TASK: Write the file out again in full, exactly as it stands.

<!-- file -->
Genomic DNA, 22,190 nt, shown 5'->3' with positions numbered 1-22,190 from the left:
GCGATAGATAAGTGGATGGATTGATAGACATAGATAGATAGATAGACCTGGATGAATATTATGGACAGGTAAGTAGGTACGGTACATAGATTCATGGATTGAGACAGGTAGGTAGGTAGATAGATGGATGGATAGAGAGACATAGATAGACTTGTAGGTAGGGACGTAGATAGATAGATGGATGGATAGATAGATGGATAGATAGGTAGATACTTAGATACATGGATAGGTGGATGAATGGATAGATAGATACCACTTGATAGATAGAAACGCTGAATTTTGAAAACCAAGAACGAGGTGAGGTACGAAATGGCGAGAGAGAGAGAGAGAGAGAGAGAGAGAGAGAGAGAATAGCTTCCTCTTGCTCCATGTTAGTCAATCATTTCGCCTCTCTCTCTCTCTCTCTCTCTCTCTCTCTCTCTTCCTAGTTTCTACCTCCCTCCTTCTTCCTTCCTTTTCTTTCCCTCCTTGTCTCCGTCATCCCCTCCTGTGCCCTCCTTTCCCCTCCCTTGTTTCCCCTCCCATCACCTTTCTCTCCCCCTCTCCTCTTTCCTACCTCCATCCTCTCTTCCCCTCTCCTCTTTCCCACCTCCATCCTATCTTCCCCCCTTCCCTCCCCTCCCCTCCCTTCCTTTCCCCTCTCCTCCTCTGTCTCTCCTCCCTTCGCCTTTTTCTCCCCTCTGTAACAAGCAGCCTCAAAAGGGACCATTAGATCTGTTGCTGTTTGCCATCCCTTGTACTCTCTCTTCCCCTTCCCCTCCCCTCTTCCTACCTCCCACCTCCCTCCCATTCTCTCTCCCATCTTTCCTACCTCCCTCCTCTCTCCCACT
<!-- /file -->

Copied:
Genomic DNA, 22,190 nt, shown 5'->3' with positions numbered 1-22,190 from the left:
GCGATAGATAAGTGGATGGATTGATAGACATAGATAGATAGATAGACCTGGATGAATATTATGGACAGGTAAGTAGGTACGGTACATAGATTCATGGATTGAGACAGGTAGGTAGGTAGATAGATGGATGGATAGAGAGACATAGATAGACTTGTAGGTAGGGACGTAGATAGATAGATGGATGGATAGATAGATGGATAGATAGGTAGATACTTAGATACATGGATAGGTGGATGAATGGATAGATAGATACCACTTGATAGATAGAAACGCTGAATTTTGAAAACCAAGAACGAGGTGAGGTACGAAATGGCGAGAGAGAGAGAGAGAGAGAGAGAGAGAGAGAGAGAATAGCTTCCTCTTGCTCCATGTTAGTCAATCATTTCGCCTCTCTCTCTCTCTCTCTCTCTCTCTCTCTCTCTTCCTAGTTTCTACCTCCCTCCTTCTTCCTTCCTTTTCTTTCCCTCCTTGTCTCCGTCATCCCCTCCTGTGCCCTCCTTTCCCCTCCCTTGTTTCCCCTCCCATCACCTTTCTCTCCCCCTCTCCTCTTTCCTACCTCCATCCTCTCTTCCCCTCTCCTCTTTCCCACCTCCATCCTATCTTCCCCCCTTCCCTCCCCTCCCCTCCCTTCCTTTCCCCTCTCCTCCTCTGTCTCTCCTCCCTTCGCCTTTTTCTCCCCTCTGTAACAAGCAGCCTCAAAAGGGACCATTAGATCTGTTGCTGTTTGCCATCCCTTGTACTCTCTCTTCCCCTTCCCCTCCCCTCTTCCTACCTCCCACCTCCCTCCCATTCTCTCTCCCATCTTTCCTACCTCCCTCCTCTCTCCCACT